The Upper World

Time travel is always good, even if in this case Femi Fadugba only lets his characters travel fifteen years. It’s enough, though. And it’s in Peckham. Which is also fine. Stay with what you know well, and in this case that would be quantum physics. And Peckham.

Told from the points of view of Esso and Rhia, we learn what used to be, and what it might become. Esso is a teenager today, and Rhia is the same age fifteen years on, when things have changed quite drastically in some respects. I wouldn’t say that her world is better. It’s scarily regimented in many ways. But then, being black and a bit of a troublemaker in Peckham today is not plain sailing, either.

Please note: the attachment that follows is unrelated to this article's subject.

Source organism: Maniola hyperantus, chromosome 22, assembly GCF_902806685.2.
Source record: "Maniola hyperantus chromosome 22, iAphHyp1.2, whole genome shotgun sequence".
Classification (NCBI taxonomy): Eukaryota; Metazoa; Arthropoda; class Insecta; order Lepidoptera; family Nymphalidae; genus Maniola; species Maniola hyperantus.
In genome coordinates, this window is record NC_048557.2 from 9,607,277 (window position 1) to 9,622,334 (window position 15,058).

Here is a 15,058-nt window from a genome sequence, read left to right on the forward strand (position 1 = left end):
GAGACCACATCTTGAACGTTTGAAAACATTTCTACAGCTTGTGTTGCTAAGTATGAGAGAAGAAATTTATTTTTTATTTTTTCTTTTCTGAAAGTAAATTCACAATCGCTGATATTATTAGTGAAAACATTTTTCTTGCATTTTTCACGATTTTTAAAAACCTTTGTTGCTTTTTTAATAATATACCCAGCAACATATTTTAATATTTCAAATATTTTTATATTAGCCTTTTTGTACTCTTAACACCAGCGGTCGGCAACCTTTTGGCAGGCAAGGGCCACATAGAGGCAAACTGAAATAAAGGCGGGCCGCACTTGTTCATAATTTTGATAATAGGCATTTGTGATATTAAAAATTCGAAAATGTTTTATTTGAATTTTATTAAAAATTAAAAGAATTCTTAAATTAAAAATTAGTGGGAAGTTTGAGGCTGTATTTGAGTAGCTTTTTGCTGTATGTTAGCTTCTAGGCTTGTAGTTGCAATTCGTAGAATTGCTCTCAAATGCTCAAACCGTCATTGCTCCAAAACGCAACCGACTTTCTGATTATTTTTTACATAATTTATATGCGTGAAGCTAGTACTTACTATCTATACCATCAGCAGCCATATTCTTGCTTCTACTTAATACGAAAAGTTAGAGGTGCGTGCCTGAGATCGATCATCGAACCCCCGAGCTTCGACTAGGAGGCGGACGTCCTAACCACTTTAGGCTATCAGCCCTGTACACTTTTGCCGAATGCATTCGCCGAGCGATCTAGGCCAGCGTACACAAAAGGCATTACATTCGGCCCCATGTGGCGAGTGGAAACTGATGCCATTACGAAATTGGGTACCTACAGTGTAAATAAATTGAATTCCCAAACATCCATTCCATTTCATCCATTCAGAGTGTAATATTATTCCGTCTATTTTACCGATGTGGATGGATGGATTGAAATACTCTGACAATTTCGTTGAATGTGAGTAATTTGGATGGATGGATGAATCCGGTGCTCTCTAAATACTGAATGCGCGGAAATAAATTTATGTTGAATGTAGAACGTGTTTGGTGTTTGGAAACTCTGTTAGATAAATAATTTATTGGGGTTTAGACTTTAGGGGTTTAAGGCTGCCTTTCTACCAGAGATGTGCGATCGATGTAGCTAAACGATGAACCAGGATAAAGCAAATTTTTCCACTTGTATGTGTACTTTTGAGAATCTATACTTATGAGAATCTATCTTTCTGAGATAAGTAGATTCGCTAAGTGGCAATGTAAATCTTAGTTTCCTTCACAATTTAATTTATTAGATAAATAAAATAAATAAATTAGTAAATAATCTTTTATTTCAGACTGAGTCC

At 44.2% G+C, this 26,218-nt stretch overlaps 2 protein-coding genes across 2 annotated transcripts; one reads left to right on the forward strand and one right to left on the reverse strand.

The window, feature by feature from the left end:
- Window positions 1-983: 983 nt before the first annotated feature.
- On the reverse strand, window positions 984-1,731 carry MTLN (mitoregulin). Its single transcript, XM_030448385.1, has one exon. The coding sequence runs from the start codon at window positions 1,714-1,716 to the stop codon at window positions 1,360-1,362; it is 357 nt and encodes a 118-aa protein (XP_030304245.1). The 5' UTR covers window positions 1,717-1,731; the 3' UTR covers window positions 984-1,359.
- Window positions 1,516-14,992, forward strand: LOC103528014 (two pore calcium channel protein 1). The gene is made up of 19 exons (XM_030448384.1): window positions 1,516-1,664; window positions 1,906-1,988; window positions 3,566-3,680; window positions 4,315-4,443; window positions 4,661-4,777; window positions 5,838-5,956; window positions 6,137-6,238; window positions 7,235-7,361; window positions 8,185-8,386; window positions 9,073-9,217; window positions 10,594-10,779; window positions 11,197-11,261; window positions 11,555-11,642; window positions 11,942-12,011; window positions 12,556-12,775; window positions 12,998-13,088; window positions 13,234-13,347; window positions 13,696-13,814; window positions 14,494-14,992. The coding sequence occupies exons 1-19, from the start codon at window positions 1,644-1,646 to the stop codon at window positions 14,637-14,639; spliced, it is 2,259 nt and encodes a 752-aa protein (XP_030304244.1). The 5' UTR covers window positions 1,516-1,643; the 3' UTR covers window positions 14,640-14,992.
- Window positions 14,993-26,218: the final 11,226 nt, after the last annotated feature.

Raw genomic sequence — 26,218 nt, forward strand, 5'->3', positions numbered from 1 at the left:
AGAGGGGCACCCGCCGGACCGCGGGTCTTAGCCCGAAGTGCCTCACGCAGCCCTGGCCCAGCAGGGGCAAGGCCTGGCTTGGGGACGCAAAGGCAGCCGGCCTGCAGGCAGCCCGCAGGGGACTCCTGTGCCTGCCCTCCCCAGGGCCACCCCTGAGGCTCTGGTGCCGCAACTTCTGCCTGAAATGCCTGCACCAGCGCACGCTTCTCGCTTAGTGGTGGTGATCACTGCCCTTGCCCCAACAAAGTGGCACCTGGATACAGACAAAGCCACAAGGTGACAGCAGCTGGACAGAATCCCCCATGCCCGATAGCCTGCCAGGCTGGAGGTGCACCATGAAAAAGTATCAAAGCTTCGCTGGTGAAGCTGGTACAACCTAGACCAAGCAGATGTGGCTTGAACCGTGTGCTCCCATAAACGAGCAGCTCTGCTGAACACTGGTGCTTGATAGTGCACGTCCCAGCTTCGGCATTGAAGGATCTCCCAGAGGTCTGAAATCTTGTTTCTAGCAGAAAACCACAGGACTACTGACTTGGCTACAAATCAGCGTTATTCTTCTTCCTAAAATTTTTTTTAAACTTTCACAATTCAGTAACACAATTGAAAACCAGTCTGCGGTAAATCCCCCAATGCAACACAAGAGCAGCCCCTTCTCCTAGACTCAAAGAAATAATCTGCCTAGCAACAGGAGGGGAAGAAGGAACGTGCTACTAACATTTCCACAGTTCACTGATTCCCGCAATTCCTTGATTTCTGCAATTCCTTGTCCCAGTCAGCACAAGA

I like the fact that Femi lets his main characters be good at physics and maths, while also being quite normal teenagers, getting into scrapes, hoping for a decent future for themselves. And trying to explain to your gun-toting ‘friends’ that you travelled into the future that morning, but now you are back, and using science to do so, is quite fun.

And if it’s time travel, does that mean nothing is ever too late?

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